Yet, despite the bad news Moy relates about how Chinese people are treated in the US, Simon still depicts Moy as an inherently positive person. Moy may have lost her initial naïveté and become wiser in the ways of the world, but she still believes that change is possible.

Simon conveys this complex trait of positivity despite doubt with surprising ease, just as she shows us how Moy gradually leaves her girlishness behind as he develops into a mature woman. The stages of this development are highlighted by means of the fantastic costume designed by Jung-Hye Kim. Each time Moy announces that we have moved on to another year, she removes a design element of the costume. Thus, not only does the costume indicate that we move forward in time but is also shows that Simon is moving farther from the historical persona she plays and closer to herself.

John Ng’s role is primarily to serve as a comic foil to Simon’s Afong Moy. At the very start of the play Moy declares that Atung is “irrelevant” and he agrees. As the action progresses, however, we see that there are many ironies associated with his supposed “irrelevance”. When Moy is 14 and for many years afterwards, she speaks no English and requires Atung as an interpreter. Initially, he, not she, explains what all the “exotic” things are that Moy is doing and that are usual about her dress and person.

In the key scene when Atung and Moy recreate her audience with Andrew Jackson, Atung plays both himself and Jackson – an excellent display of Ng’s talent and sense of comedy. What we see is that Atung often simplifies the questions that Moy asks, especially when he thinks they might upset Jackson. Similarly, Atung will alter, sometimes radically, what Jackson asks of Moy, especially when what Jackson says is offensive or indelicate.

Thus we see that Atung is not as “irrelevant” as he and Moy claim. Moy is right that his translations of her words often make her looks stupid when she clearly is not. But, we also see that Atung’s translations are often his way of protecting her both in modifying what she says to others and in softening what others say to her. Ng conveys how gradually Atung’s protectiveness toward Moy turns into a deeper emotion.

A further irony attached to Atung is that as far as the paying public is concerned, he actually is irrelevant. They have come to see Moy not him. And although designer Kim has got Atung up in traditional black jacket and a black silk skullcap with a long queue, Moy’s colourful clothing is the attraction, not his. The play’s emphasis is how Afong Moy is being exploited, but over time we recognize that Atung is also being exploited and does not even receive fame as a result of his work. Yet, an irony beyond this, is that Atung has a skill which is still useful after he is older, whereas Moy does not, her only skill being to demonstrate the clothing and behaviour of a young Chinese woman.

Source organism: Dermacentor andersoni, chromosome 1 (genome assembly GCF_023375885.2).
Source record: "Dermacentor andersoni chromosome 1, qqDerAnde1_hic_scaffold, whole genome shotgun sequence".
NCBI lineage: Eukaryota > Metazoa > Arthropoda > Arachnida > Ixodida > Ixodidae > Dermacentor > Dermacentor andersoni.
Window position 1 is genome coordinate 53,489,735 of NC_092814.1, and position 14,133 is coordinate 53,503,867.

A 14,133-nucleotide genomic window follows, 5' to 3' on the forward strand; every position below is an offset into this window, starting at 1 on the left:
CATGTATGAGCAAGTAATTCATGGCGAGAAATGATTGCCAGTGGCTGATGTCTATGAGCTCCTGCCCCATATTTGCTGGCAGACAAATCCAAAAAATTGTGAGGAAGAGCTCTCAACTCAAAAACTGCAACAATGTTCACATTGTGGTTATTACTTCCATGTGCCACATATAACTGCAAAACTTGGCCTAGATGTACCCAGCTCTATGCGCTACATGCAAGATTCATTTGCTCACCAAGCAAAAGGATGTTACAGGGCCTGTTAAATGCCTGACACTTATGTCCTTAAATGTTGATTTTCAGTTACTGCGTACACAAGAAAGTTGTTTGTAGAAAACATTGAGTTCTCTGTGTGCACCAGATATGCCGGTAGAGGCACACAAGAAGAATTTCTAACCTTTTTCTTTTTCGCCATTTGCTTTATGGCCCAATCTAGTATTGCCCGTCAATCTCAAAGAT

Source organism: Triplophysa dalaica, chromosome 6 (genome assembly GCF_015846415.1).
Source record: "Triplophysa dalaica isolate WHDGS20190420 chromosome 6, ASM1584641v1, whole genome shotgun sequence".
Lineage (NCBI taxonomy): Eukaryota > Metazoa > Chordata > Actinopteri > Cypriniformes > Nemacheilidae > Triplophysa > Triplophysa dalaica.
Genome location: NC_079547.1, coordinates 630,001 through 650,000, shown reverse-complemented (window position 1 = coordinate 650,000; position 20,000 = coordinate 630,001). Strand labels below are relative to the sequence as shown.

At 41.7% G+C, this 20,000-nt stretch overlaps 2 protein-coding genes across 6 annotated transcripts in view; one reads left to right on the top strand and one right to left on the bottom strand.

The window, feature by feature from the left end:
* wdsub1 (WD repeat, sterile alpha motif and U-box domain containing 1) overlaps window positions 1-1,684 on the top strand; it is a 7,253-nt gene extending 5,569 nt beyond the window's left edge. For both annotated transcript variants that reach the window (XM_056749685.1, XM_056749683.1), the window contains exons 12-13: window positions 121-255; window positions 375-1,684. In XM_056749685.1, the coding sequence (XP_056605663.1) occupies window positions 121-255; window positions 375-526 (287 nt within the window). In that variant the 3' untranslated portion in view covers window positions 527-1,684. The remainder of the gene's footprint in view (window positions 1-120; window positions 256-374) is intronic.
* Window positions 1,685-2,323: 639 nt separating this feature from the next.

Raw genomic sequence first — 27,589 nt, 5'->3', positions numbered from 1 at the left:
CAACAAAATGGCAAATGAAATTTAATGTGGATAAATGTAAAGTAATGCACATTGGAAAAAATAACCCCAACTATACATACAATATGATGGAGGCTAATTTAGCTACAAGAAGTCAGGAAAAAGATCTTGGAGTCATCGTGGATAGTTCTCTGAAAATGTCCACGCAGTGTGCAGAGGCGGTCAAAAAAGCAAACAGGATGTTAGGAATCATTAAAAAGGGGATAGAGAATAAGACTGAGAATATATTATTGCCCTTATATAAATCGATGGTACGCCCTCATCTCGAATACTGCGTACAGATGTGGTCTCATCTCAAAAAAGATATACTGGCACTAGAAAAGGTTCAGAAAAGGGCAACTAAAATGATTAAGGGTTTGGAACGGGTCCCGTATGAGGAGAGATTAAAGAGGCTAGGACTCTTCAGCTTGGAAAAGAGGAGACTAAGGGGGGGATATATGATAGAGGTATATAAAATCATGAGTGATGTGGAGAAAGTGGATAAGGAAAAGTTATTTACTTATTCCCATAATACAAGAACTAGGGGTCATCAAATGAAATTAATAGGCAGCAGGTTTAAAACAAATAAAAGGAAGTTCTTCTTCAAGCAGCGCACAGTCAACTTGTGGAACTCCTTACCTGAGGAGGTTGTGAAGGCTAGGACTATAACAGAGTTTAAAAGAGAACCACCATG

Majorie Chan does well to point out in her Message from the Director that the exhibition of a person of one ethnicity to people of another is not exclusive to Afong Moy’s exhibition to Americans. She mentions the exhibition of the so-called “Venus Hottentot” in Europe and of Tibetans in China and Koreans in Japan. What Suh’s version of Moy comes to realize is that people of one ethnicity bring their prejudices with them when they look at an “exotic” human exhibit. They may admire the physical objects that surround the human exhibit but they in no way see themselves in the exhibit herself. The circumstance of exhibiting a human being as “exotic, foreign and unusual” already precludes any possibility of seeing similarities.

Suh draws so much to contemplate from the example of Afong Moy that it is a pity he concludes his play with an “in case you didn’t get it” speech of a kind all too familiar in Canadian drama. Inevitably, the moral he wishes us to draw from what we’ve seen is narrower than the complexity of the issues regarding presenting Moy to the public. Despite this, The Chinese Lady is a fascinating play that rescues an important person from obscurity to bring before our gaze. How that gaze is affected by the person it regards and how that person affects those who gaze upon her will have you thinking about Suh’s play for weeks afterwards.

Christopher Hoile

Photo: Rosie Simon as Afong Moy; John Ng as Atung and Rosie Simon as Afong Moy; Rosie Simon as Afong Moy; John Ng as Atung. © 2023 Dahlia Katz.